What followed was a short exchange of letters between me and the Bayerischer Rundfunk:
Dear ladies and gentlemen at BROnline,
Here are the texts:
Dear ladies and gentlemen at BR-Online,
I tried hard to remove my face-book entry. Apparently, it cannot be done. As I looked for help, I found the entries by the public data protector of Schleswig-Holstein.
Like me after all my failed attempts, he thinks that facebook violates the data security laws, both in Bavaria and Germany. Why do you support or use firms that obviously act illegally?
In my opinion, it would be no less than my right to demand of you that you no longer cooperate with facebook.
The Social Media Representative of BR sent me an interesting reply.
Dear Mr. Lorbeer,
thank you very much for being interested in our program. We at the Bayerischer Rundfunk take data protection very seriously, which is why the relevant questions asked by the county’s data security persons are currently under scrutiny and critical discussion by our ARD data security representative. The main requirements of data protection and data security with respect to social media in radio stations will be written down in a guideline.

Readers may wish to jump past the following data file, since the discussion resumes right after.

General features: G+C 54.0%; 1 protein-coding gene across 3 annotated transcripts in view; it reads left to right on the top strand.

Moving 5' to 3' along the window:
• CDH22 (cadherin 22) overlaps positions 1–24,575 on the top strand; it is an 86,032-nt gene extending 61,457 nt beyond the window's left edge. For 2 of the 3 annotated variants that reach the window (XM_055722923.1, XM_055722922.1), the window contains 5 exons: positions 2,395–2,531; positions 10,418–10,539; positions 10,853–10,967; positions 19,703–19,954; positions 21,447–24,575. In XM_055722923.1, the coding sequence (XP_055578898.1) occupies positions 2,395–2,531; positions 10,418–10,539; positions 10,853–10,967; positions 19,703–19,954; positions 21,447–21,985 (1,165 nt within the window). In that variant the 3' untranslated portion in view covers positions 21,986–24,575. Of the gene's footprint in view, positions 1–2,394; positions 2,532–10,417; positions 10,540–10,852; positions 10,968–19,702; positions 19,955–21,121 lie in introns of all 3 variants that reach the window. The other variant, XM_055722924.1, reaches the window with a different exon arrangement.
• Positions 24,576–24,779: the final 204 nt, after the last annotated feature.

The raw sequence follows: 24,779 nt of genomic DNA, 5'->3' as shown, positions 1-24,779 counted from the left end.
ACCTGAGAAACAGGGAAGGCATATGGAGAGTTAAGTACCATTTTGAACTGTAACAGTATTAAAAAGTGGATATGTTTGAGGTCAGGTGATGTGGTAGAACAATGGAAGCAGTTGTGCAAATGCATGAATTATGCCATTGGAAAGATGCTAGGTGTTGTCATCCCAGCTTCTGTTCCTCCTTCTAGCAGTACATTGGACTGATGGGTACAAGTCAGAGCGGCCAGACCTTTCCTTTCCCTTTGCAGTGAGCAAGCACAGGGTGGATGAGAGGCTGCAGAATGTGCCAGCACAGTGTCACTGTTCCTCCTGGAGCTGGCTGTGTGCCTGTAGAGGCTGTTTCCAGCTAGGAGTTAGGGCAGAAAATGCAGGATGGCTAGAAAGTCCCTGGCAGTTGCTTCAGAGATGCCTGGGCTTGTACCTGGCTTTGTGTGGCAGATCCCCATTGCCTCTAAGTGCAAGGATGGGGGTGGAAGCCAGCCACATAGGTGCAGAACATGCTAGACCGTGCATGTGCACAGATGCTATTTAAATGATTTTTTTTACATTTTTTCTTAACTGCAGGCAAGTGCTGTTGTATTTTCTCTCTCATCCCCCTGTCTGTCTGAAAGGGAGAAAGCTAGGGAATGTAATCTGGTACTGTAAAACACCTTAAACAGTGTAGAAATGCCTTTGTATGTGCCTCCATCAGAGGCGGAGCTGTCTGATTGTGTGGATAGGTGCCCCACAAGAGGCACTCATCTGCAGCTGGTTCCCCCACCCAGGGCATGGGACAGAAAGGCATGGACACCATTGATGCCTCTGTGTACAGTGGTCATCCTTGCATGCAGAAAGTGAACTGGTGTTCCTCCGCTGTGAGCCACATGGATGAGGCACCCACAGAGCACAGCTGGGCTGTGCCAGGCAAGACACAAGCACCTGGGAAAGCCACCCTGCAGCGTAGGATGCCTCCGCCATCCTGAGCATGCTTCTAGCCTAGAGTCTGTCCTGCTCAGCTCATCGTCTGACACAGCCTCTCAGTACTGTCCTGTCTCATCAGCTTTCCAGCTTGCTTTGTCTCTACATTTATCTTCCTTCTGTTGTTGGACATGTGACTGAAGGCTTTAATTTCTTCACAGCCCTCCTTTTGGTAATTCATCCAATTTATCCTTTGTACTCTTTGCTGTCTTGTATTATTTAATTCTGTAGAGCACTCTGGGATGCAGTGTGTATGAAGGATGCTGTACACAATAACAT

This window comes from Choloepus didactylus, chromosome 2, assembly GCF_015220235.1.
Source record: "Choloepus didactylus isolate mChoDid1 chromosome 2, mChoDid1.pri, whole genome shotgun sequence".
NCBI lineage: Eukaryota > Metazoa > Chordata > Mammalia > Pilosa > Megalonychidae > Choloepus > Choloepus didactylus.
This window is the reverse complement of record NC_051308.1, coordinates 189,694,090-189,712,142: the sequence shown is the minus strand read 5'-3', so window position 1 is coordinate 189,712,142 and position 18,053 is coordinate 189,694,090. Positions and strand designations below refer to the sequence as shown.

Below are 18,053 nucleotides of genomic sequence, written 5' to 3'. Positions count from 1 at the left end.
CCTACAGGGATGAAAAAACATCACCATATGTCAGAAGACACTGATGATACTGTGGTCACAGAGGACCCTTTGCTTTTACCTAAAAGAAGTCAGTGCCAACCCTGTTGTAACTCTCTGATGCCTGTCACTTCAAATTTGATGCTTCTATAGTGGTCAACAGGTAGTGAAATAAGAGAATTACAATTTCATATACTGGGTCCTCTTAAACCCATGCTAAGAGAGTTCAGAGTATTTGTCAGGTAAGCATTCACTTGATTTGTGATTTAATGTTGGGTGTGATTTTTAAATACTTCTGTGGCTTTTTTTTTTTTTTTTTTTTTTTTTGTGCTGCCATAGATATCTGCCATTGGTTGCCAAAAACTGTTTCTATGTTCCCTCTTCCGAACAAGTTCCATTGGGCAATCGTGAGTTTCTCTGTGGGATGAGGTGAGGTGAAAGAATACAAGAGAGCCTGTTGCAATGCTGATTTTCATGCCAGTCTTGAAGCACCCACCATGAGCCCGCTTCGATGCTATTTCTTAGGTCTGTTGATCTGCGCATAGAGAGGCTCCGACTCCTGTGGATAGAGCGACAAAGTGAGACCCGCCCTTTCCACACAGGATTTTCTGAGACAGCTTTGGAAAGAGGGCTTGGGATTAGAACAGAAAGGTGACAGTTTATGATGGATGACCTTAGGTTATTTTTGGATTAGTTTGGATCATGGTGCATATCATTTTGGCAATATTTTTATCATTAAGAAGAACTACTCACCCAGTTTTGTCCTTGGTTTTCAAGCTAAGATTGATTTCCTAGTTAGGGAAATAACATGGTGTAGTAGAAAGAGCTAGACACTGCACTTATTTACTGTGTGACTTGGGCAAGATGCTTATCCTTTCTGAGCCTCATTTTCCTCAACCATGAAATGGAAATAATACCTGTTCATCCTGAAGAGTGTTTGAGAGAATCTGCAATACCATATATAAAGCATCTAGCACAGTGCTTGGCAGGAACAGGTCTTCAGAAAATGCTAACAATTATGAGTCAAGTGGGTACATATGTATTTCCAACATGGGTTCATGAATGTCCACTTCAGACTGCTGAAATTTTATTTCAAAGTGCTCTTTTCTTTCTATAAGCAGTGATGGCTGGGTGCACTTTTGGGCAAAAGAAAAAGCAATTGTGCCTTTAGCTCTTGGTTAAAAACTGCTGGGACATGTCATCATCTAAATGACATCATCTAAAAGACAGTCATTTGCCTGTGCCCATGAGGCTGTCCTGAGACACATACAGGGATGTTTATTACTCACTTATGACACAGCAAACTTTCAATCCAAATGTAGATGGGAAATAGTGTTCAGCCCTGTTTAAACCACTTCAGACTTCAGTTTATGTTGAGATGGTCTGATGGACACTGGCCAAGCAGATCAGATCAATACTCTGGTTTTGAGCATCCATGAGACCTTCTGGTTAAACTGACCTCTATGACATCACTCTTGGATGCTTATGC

Our using factbook at all for promoting links and information is due to the fact that many young people are simply a lot easier to reach there than through conventional channels; and it is part of our duty to reach those people with our messages.
In my reply, I also included a small part of the answer I gave after Zuckerberg’s disreputable phrasing. Would you like to comment on it?
Dear Mr. Primbs,
I am truly delighted to read that the BR is aware of the data security problem. There is a difference between me selling my consumption habit profile and processing my profile to politically interested parties via some published BR articles.
In my opinion, the latter, since company data processing and subsequent commercialization is just as useful to a firm as the former, has a far higher right to be protected. After all, I am not only deprived of data security as a citizen, but even potentially being made transparent as a voter – including my way of thinking and opinions.
To be sure, BR will not be able to stop facebook. But: can and may the BR use and protect facebook as long as this concern a) does not subject itself to German data security legislation and b) might even strive towards violating higher legal values by selling political opinion profiles?
In the face of this, the desire of the BR to “reach… young people” should have less priority.
Dr. Werner Lorbeer
(Translated by EG)